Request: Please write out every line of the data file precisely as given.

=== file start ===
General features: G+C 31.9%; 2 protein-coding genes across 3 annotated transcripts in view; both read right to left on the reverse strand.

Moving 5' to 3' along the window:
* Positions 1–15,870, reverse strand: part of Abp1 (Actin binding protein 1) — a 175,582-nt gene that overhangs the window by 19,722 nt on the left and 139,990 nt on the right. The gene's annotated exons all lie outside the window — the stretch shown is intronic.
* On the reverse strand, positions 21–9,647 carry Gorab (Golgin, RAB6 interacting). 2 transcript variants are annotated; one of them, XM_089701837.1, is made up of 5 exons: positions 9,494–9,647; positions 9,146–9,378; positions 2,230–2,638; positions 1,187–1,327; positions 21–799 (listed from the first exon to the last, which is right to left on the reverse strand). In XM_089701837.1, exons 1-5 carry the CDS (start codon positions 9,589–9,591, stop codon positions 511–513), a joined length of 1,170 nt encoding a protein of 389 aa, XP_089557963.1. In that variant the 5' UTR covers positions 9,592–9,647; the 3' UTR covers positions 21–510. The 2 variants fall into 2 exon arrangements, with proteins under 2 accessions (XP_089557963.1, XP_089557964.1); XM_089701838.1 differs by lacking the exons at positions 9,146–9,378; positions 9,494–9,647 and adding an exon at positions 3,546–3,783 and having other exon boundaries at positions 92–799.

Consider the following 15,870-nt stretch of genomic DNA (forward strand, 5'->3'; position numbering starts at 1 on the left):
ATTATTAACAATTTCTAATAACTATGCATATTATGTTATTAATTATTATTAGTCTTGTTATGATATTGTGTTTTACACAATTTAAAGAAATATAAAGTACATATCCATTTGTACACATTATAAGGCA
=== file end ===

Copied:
General features: G+C 31.9%; 2 protein-coding genes across 3 annotated transcripts in view; both read right to left on the reverse strand.

Moving 5' to 3' along the window:
* Positions 1–15,870, reverse strand: part of Abp1 (Actin binding protein 1) — a 175,582-nt gene that overhangs the window by 19,722 nt on the left and 139,990 nt on the right. The gene's annotated exons all lie outside the window — the stretch shown is intronic.
* On the reverse strand, positions 21–9,647 carry Gorab (Golgin, RAB6 interacting). 2 transcript variants are annotated; one of them, XM_089701837.1, is made up of 5 exons: positions 9,494–9,647; positions 9,146–9,378; positions 2,230–2,638; positions 1,187–1,327; positions 21–799 (listed from the first exon to the last, which is right to left on the reverse strand). In XM_089701837.1, exons 1-5 carry the CDS (start codon positions 9,589–9,591, stop codon positions 511–513), a joined length of 1,170 nt encoding a protein of 389 aa, XP_089557963.1. In that variant the 5' UTR covers positions 9,592–9,647; the 3' UTR covers positions 21–510. The 2 variants fall into 2 exon arrangements, with proteins under 2 accessions (XP_089557963.1, XP_089557964.1); XM_089701838.1 differs by lacking the exons at positions 9,146–9,378; positions 9,494–9,647 and adding an exon at positions 3,546–3,783 and having other exon boundaries at positions 92–799.

Consider the following 15,870-nt stretch of genomic DNA (forward strand, 5'->3'; position numbering starts at 1 on the left):
ATTATTAACAATTTCTAATAACTATGCATATTATGTTATTAATTATTATTAGTCTTGTTATGATATTGTGTTTTACACAATTTAAAGAAATATAAAGTACATATCCATTTGTACACATTATAAGGCA